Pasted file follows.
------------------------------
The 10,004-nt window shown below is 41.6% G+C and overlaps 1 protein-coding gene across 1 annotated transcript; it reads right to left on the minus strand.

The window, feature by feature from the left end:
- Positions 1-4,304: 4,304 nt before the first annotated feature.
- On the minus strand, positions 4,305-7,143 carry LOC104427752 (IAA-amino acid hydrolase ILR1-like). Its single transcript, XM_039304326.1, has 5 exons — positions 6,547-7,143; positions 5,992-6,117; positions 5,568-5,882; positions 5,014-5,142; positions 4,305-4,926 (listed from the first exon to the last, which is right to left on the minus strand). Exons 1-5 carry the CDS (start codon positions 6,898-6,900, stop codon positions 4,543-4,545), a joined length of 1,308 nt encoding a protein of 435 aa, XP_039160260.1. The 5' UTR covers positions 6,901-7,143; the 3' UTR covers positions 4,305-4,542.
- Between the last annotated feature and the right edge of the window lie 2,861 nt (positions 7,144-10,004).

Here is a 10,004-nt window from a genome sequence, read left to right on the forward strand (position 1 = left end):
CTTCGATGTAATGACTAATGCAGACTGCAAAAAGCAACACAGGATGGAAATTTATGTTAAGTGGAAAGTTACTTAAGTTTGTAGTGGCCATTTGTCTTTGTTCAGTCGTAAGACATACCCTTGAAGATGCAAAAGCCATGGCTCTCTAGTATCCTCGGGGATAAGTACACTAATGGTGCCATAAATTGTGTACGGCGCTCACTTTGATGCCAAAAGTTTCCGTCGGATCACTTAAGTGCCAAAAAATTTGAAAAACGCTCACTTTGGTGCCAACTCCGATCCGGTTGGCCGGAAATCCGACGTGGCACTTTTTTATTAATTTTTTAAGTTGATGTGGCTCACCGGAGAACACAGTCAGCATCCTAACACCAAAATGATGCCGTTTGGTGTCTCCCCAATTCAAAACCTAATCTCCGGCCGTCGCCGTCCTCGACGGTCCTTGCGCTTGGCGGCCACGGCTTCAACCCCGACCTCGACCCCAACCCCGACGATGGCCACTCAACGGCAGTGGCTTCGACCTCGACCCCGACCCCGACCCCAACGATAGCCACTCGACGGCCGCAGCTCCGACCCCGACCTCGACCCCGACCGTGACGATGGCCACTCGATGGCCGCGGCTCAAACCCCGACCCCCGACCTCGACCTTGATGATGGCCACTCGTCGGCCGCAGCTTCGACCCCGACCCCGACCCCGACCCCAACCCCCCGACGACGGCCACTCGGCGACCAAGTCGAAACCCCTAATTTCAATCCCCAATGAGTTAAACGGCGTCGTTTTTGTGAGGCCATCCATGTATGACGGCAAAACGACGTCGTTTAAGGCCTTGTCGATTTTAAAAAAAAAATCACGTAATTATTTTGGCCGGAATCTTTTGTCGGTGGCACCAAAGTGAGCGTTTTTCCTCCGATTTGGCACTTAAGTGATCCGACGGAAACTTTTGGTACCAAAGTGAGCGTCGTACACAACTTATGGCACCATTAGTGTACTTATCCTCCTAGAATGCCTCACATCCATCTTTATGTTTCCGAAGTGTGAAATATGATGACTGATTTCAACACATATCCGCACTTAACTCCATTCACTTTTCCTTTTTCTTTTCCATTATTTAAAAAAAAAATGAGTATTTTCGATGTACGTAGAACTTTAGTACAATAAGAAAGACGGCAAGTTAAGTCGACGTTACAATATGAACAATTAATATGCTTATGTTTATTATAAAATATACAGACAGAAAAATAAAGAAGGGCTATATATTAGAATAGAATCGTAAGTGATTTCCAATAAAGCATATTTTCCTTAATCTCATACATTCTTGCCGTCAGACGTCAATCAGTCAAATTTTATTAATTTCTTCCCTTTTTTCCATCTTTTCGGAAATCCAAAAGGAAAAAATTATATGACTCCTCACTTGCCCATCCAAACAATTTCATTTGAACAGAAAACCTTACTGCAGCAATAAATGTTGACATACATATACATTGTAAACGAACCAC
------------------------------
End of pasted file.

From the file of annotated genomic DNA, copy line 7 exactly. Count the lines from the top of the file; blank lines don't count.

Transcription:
CTTCGATGTAATGACTAATGCAGACTGCAAAAAGCAACACAGGATGGAAATTTATGTTAAGTGGAAAGTTACTTAAGTTTGTAGTGGCCATTTGTCTTTGTTCAGTCGTAAGACATACCCTTGAAGATGCAAAAGCCATGGCTCTCTAGTATCCTCGGGGATAAGTACACTAATGGTGCCATAAATTGTGTACGGCGCTCACTTTGATGCCAAAAGTTTCCGTCGGATCACTTAAGTGCCAAAAAATTTGAAAAACGCTCACTTTGGTGCCAACTCCGATCCGGTTGGCCGGAAATCCGACGTGGCACTTTTTTATTAATTTTTTAAGTTGATGTGGCTCACCGGAGAACACAGTCAGCATCCTAACACCAAAATGATGCCGTTTGGTGTCTCCCCAATTCAAAACCTAATCTCCGGCCGTCGCCGTCCTCGACGGTCCTTGCGCTTGGCGGCCACGGCTTCAACCCCGACCTCGACCCCAACCCCGACGATGGCCACTCAACGGCAGTGGCTTCGACCTCGACCCCGACCCCGACCCCAACGATAGCCACTCGACGGCCGCAGCTCCGACCCCGACCTCGACCCCGACCGTGACGATGGCCACTCGATGGCCGCGGCTCAAACCCCGACCCCCGACCTCGACCTTGATGATGGCCACTCGTCGGCCGCAGCTTCGACCCCGACCCCGACCCCGACCCCAACCCCCCGACGACGGCCACTCGGCGACCAAGTCGAAACCCCTAATTTCAATCCCCAATGAGTTAAACGGCGTCGTTTTTGTGAGGCCATCCATGTATGACGGCAAAACGACGTCGTTTAAGGCCTTGTCGATTTTAAAAAAAAAATCACGTAATTATTTTGGCCGGAATCTTTTGTCGGTGGCACCAAAGTGAGCGTTTTTCCTCCGATTTGGCACTTAAGTGATCCGACGGAAACTTTTGGTACCAAAGTGAGCGTCGTACACAACTTATGGCACCATTAGTGTACTTATCCTCCTAGAATGCCTCACATCCATCTTTATGTTTCCGAAGTGTGAAATATGATGACTGATTTCAACACATATCCGCACTTAACTCCATTCACTTTTCCTTTTTCTTTTCCATTATTTAAAAAAAAAATGAGTATTTTCGATGTACGTAGAACTTTAGTACAATAAGAAAGACGGCAAGTTAAGTCGACGTTACAATATGAACAATTAATATGCTTATGTTTATTATAAAATATACAGACAGAAAAATAAAGAAGGGCTATATATTAGAATAGAATCGTAAGTGATTTCCAATAAAGCATATTTTCCTTAATCTCATACATTCTTGCCGTCAGACGTCAATCAGTCAAATTTTATTAATTTCTTCCCTTTTTTCCATCTTTTCGGAAATCCAAAAGGAAAAAATTATATGACTCCTCACTTGCCCATCCAAACAATTTCATTTGAACAGAAAACCTTACTGCAGCAATAAATGTTGACATACATATACATTGTAAACGAACCAC